From door-stop scammers to sloppy builders, rogue traders can catch you out in a number of ways. In our expert guide, we reveal the tricks they use to reel you in, and crucially, how to find a trader who is trustworthy and won't leave you saddled with poor workmanship, inflated costs or unnecessary work.
We’ve all heard stories of unscrupulous traders knocking on doors, claiming that work needs to be done, then swiftly making off with hundreds of pounds without having done any work.
Unfortunately, these aren't urban myths – between April 2020 and March 2021, National Trading Standards recorded 7,809 cases of people in England and Wales being defrauded by doorstep sellers and bogus tradespeople. While over the past 13 months, Action Fraud received 5,874 reports of bogus tradespeople and door to door salesmen in England.
To get the inside track on the common practices dodgy traders employ we've spoken to the expert assessors at Which? Trusted Traders, as well as our reliable traders themselves. Keep scrolling for the details.
Homeowners must do their own vetting when it comes to employing a trader and the first step should be to ask for proof of a trade body membership from any tradesperson you are considering hiring.
Another way is to ask for recommendations from friends and family, or you can use websites designed to help put you in touch with local tradespeople.
Which? Trusted Traders is an endorsement scheme that recognises reputable local tradesmen and tradeswomen. This includes all kinds of home improvement professionals, from bathroom fitters, builders and electricians to gardeners, plumbers and home security experts.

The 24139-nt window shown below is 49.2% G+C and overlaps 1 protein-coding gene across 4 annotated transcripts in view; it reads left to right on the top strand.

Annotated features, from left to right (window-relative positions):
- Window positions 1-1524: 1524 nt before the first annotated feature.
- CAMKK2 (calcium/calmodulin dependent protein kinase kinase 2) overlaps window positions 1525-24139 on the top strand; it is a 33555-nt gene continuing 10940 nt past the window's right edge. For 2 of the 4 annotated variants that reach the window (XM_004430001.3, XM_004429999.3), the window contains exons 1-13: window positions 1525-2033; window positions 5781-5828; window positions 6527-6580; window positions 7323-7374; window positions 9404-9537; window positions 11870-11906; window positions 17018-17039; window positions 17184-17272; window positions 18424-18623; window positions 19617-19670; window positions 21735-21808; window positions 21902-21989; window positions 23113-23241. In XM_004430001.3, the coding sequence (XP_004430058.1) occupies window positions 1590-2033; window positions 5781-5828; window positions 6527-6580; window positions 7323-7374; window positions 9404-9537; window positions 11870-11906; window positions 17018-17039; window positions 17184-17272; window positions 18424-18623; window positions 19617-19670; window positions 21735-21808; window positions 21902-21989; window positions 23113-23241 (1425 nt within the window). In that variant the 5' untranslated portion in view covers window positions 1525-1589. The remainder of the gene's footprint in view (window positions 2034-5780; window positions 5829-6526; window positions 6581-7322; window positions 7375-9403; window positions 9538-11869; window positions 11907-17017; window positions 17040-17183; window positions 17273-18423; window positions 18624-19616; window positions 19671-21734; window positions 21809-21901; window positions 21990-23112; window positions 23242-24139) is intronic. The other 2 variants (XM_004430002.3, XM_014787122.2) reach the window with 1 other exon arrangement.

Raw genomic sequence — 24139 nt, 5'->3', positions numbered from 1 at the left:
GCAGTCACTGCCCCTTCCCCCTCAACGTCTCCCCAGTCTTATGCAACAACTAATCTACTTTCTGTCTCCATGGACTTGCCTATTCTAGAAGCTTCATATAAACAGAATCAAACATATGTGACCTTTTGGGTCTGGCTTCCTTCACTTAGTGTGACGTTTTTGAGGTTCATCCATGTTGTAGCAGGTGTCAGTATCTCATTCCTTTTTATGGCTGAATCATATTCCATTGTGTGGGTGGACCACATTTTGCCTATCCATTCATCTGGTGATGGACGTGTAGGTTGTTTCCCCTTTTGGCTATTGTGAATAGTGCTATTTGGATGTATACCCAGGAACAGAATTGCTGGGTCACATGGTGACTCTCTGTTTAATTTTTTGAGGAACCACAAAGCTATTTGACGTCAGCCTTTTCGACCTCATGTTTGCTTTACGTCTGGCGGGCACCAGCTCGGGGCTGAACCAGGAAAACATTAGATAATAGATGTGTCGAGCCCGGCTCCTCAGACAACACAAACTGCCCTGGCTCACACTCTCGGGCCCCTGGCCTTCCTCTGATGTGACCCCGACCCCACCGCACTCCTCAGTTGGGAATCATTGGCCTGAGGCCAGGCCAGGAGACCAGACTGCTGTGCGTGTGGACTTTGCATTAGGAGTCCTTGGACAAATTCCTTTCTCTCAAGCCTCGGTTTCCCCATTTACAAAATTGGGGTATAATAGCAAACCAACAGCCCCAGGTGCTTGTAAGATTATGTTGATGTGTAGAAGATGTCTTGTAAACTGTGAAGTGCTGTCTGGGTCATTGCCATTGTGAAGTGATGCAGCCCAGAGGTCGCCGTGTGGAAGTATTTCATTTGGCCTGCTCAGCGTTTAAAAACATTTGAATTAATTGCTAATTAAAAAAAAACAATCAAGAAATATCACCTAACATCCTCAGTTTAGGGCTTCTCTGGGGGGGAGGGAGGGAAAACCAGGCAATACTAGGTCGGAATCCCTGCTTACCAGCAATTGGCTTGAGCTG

The scheme aims to raise standards for consumers by setting a benchmark that all traders need to meet before they can be endorsed.
Adapting your home can be a big job that demands lots of time and money. But however big or small the project, you want to be confident the work is done to a high standard.
If the work you’re getting done is designed to give you greater independence, security or safety at home – or if you’re arranging this for an older family member or friend – it’s even more important to find the right person to do the job.
Endorsed traders have profiles on the Which? Trusted Traders website, which include their contact details, business websites, information about their business, pictures of their work and reviews from other users. The reviews are moderated for authenticity, and we welcome both positive and negative feedback.
All Which? Trusted Traders are thoroughly assessed, which involves checking their references and qualifications.
Qualified trading standards assessors do a credit report, check they have appropriate insurance in place and get feedback direct from a selection of their existing customers. They also carry out a face-to-face interview to check their business is in good shape.
All Which? Trusted Traders have to comply with a code of conduct. If they don’t, they can be suspended or removed from the scheme.
All of our assessors at Which? Trusted Traders are ex-Trading Standards, so they have years of experience spotting dodgy traders.
According to our assessors, you should be cautious of a trader if they:
While not everyone who meets these criteria is a deceitful trader, most dodgy traders do operate this way.
Rogue traders often operate by cold calling. Any home improvement opportunities that can be seen from the road can be a possible target for a doorstop scammer, who may lie about or exaggerate work that needs to be done. This could include driveway repaving, garden landscaping or window reglazing.
Criminals employ a range of tactics to target the vulnerable. This includes looking for homes with tired exteriors, where older people are more likely to live, and finding residents with more traditional names. Some work together by discreetly marking the pavement outside the houses of those recently scammed, or circulating lists of 'easy targets' on the black market.